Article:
CU Boulder announced today a number of changes regarding student benefits and fees. Among the changes are optional dental insurance for graduate students, a new parental leave policy for graduate students and a number of fee changes for all students.
Beginning in fall 2020, all graduate students who enroll in the CU Gold student health insurance plan will be offered the option of dental insurance. This is a voluntary plan, which would allow for expanded dental services and care. For those graduate students on appointment—teaching assistants, graduate assistants, research assistants and graduate part-time instructors—91% of the dental plan cost will be subsidized by the campus (equivalent to the Gold health insurance subsidy).
The new leave of absence policy announced today allows for an academic adjustment period for graduate students who become new parents and paid leave for those graduate students on appointment.
“The aim of this policy is to provide our graduate students who are new parents with the same access to school programs and educational opportunities that other students have,” said Scott Adler, dean of the Graduate School. “We place a great deal of importance on providing a supportive environment for our students and helping them balance the demands of graduate study and welcoming a new child.”
The policy, administered by the Graduate School, will be effective July 1, 2020. Procedures for implementing the new policy will be announced during the spring 2020 semester. Any questions about this policy should be directed to the Graduate School at firstname.lastname@example.org.
As an additional benefit for graduate students on appointment, the university plans to cover the cost of the RTD College Pass, a savings of $152.08 per academic year.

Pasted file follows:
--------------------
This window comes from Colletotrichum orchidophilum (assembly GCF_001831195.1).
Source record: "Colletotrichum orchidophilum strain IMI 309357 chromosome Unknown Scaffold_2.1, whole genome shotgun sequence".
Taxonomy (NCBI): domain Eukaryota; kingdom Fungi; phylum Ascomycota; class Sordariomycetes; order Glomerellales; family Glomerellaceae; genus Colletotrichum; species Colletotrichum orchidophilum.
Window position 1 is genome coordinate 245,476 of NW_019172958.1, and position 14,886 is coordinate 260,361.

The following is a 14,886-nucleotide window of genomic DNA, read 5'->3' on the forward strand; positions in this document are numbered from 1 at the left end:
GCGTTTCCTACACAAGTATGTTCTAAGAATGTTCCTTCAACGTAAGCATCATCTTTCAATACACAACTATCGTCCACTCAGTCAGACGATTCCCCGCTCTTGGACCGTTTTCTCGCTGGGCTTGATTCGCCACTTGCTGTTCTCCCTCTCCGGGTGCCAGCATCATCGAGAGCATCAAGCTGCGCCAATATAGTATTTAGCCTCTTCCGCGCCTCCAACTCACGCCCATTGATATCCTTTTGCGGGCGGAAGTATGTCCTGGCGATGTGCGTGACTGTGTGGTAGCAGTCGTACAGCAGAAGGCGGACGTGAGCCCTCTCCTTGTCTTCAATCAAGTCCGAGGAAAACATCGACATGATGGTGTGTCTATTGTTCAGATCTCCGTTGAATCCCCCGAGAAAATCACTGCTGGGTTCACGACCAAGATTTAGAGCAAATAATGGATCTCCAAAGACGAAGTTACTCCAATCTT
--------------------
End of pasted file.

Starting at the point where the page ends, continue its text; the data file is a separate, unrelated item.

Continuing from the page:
The university also proposes to eliminate the Student Information Systems (SIS) fee, which currently is $14 per academic year, and reduce the Capital Construction fee by $45.20 per academic year. These proposed fee changes and benefits will be part of the entire budget package presented to the Board of Regents for its approval in the spring.
“These recommendations are in keeping with the university’s commitment to address affordability issues for all students,” said Carla Ho-a, CU Boulder’s chief financial officer. “They also continue our commitment to address the financial concerns of our graduate students and act on the recommendations made by the Graduate Task Force on Stipends and Benefits.”
“This is a big win for graduate students,” said Sarah Fahmy, president of the United Government of Graduate Students (UGGS) and a member of last year’s graduate task force. “We have worked on these issues for years, and while our work isn’t done, this announcement affirms the importance of our strong collaboration with the Graduate School. The school and UGGS have clearly heard ongoing requests by the graduate and professional student community.”
During the last five years, the Graduate School has worked closely with UGGS and other campus partners to address graduate student financial concerns. In that time, several key investments have been made:
- More than $8 million to increase base stipends for graduate student assistants.
- Eliminated course and program fees starting in fall 2018.
- Eliminated the athletic fee for all graduate students starting in fall 2018.
- Covered the expense for summer RTD transit passes for graduate students on summer appointments starting in summer 2018.
- Steadily increased the subsidy to the student gold health insurance plan for eligible students from 70% in academic year 2014-15 to the current 91% of total cost.
“These previous investments have had a significant impact on graduate student compensation,” said Ann Schmiesing, executive vice provost for academic resource management. “After the release of the task force recommendations last fall, Dean Scott Adler and I committed to exploring the feasibility of making further investments to support graduate students and graduate education at CU Boulder. We believe that these proposed changes in fees and additional benefits are a meaningful step in that direction.”
Adler added, “I’d like to recognize and thank the many staff and administrative offices on campus for their contributions in helping to create these new policies and initiatives. In particular, I wish to thank UGGS for their partnership as the campus continues to expand the ways we support our graduate students.”